Bioshock Infinite: Burial At Sea Part 1
Playstation 3/ Xbox 360/ OS X/ Microsoft Windows
Great to see placement of Infinite's characters in Rapture
A little short for the first full length DLC
Welcome back to Rapture. Home to the stories of both Bioshock 1 and 2, the underwater city of Rapture was built by entrepreneur Andrew Ryan as a place in which progress could occur unhindered. The motto of “no gods or kings just men” was used to justify the creation of inventions such as Plasmids, chemicals that essentially grant you superpowers. This essentially led to the downfall of the city as the residents became addicted to Plasmids and went insane, turning into “splicers”. The first two Bioshock games portrayed the city following this downfall, Rapture in ruins and overrun by splicers. Infinite took us to a whole new location with the floating city of Columbia. But it also introduced us to the infinite multiverse that exists within the Bioshock franchise by giving us Elizabeth. And with the first full length, narrative DLC for Infinite, Irrational Games have taken this idea of the multiverse to a place which, as a long term fan, I can’t help but love.
Burial At Sea Part 1 places you back in the role of Booker De Witt, but this time you find yourself in Rapture, pre-decline. At this moment in time, Rapture is just starting to experience the troubles that will eventually ruin it. Fontaine has been defeated and his department store has been turned into a splicer-filled prison, the Little Sisters are being developed and the majority of the Rapture population is still healthy. You find Booker as a private detective, haunted as ever but this time his haunting is less clear as, straight off the bat, we are introduced to Elizabeth as a client.
She’s looking for a girl that you have a personal association to, in somewhat of a similar setup to the main Infinite game. It is then up to you to accompany and assist her in finding this girl. This investigation will take you throughout a variety of Rapture’s environs, from the decadence of elite artist Sandy Cohen’s trippy-as-all-hell nightclub to the sunken wreckage of Fontaine’s. It also reintroduces you to the classic enemies of Bioshock. Splicers are of course your main opponents and are, for the most part, the same as those found in the original games with some updates that essentially make them more of a pain to deal with.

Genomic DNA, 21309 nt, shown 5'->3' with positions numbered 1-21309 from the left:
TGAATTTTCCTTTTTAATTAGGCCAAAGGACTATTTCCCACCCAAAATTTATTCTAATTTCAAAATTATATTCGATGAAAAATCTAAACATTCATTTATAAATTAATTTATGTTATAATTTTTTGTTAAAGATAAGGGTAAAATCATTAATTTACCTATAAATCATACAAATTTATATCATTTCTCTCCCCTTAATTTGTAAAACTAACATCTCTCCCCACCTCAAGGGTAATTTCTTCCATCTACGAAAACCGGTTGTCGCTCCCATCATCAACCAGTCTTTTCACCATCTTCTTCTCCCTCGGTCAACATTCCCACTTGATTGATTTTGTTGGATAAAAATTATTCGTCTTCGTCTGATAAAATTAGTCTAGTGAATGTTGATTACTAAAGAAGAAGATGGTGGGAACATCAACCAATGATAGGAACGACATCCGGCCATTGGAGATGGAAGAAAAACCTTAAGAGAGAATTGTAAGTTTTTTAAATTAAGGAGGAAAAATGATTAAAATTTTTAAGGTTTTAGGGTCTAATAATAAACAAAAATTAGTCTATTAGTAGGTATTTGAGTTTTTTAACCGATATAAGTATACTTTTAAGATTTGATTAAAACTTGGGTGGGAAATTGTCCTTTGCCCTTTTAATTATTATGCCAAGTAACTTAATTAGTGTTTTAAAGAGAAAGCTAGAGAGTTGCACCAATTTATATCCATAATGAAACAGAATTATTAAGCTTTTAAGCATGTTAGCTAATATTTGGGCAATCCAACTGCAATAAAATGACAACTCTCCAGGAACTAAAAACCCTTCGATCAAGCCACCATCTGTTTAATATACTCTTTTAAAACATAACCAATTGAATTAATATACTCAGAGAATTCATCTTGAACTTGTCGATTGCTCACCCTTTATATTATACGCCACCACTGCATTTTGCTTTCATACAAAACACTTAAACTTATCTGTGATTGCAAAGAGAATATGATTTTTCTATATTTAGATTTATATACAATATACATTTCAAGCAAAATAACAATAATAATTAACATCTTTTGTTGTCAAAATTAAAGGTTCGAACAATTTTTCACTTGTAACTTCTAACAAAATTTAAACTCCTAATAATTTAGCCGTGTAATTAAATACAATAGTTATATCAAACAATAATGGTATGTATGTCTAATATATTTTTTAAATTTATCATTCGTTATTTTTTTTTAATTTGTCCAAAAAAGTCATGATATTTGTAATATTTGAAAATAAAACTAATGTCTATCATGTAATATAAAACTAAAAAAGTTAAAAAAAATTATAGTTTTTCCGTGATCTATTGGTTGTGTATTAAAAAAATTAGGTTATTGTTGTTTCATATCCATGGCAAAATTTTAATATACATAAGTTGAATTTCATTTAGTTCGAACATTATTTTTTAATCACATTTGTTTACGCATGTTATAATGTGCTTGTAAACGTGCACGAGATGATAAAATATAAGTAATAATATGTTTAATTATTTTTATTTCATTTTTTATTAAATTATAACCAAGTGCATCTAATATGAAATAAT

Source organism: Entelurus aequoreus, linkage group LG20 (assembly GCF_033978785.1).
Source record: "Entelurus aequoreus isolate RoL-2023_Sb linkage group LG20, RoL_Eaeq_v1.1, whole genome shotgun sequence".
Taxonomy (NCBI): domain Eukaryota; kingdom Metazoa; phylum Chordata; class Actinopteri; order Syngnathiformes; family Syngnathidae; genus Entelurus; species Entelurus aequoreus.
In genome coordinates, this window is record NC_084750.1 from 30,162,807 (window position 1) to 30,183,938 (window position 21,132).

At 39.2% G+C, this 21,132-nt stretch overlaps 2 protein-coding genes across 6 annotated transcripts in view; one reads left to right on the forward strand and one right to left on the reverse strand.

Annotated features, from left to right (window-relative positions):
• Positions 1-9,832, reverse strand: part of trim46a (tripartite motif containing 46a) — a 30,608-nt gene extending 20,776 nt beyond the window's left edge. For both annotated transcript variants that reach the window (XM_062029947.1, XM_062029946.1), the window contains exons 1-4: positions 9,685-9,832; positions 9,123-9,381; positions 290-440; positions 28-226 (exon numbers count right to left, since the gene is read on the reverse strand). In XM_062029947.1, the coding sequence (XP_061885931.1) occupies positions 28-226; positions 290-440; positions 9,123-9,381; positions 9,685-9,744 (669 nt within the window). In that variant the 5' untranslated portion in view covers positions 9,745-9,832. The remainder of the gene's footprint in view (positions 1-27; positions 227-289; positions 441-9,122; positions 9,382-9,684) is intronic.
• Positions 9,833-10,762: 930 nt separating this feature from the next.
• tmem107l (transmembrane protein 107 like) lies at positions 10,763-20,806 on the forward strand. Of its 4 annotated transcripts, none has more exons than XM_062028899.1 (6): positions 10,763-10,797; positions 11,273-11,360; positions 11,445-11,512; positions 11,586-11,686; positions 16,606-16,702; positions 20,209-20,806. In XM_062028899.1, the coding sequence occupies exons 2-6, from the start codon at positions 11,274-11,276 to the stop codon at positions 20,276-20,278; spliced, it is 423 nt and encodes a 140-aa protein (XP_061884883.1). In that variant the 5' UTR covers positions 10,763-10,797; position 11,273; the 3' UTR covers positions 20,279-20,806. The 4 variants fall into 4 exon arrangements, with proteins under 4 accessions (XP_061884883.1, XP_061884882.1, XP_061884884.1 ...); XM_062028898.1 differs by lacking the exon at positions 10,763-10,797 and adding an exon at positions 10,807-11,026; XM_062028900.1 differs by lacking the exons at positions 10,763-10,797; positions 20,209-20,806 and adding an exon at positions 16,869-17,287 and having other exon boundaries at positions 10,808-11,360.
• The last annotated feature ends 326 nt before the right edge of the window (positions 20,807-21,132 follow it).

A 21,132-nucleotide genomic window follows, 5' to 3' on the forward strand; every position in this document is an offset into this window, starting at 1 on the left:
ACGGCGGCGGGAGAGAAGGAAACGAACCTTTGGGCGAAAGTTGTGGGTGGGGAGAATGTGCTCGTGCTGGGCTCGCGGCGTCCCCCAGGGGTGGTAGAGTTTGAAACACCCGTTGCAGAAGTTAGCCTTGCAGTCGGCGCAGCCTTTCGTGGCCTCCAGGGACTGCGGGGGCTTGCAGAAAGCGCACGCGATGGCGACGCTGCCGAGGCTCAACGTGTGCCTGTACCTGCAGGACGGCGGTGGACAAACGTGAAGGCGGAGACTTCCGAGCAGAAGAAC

I’ll confess, I loved the DLC. Much as I liked getting to see somewhere new in Infinite, and Columbia was truly epic, Rapture is just classic Bioshock and it’s awesome to see the characters that I grew to knew in Infinite transplanted into this underwater hell. And it truly is hellish. The story is awesome and continues the tonal stylings of previous games, providing a dark and surprising narrative that packs one hell of a punch in the finale. To me, Burial At Sea represents the near perfect blending of Bioshock 1 and 2 and Infinite. To some it may seem like not enough has changed but, for me, this new setting for Infinite’s mind games was the perfect way to expand upon the tale of Elizabeth and Booker De Witt.
I say near perfect for a reason though. There are of course flaws with the DLC. The minor ones are a couple of bugs with doors that mean the doors will just endlessly spin their locks without opening, preventing you advancing. These bugs are irritating but are pretty much always solvable by reloading the game. The main problem is the length of the narrative. Even with full exploration of the DLC’s environs and collecting all the kit there is to find, it’s still a pretty short campaign. Admittedly there is a second installment to come but still, it’s not hard to finish Burial At Sea Part 1 within a couple of hours. Ken Levine, the mastermind behind the Bioshock franchise, claims this was done as an emphasis on quality over quantity but given the length and quality of Minerva’s Den, the full-length isolated narrative DLC for Bioshock 2, it may be hard for fans not to feel a bit short changed by Burial At Sea.
That said, this is just Part 1. We are still yet to see Part 2 and this is possibly where the real excitement comes in. Because as cool and fun to play as Booker is, Burial At Sea Part 2 will allow you to play as Elizabeth with all of her wonderful reality bending abilities. So while Part 1 may have issues with its length and it may seem possibly like somewhat of a marketing scam to split the campaign into two parts, I prefer to focus on the fact that I’m getting two additions to a universe that I love, two more slices of brilliantly dark and inventive narrative that are sure to take fans to places that will continue to mess with your head. Also, how can you not be excited about playing Elizabeth? The girl tears holes in space-time! If nothing else, that’s enough to get me in the mood for Part 2.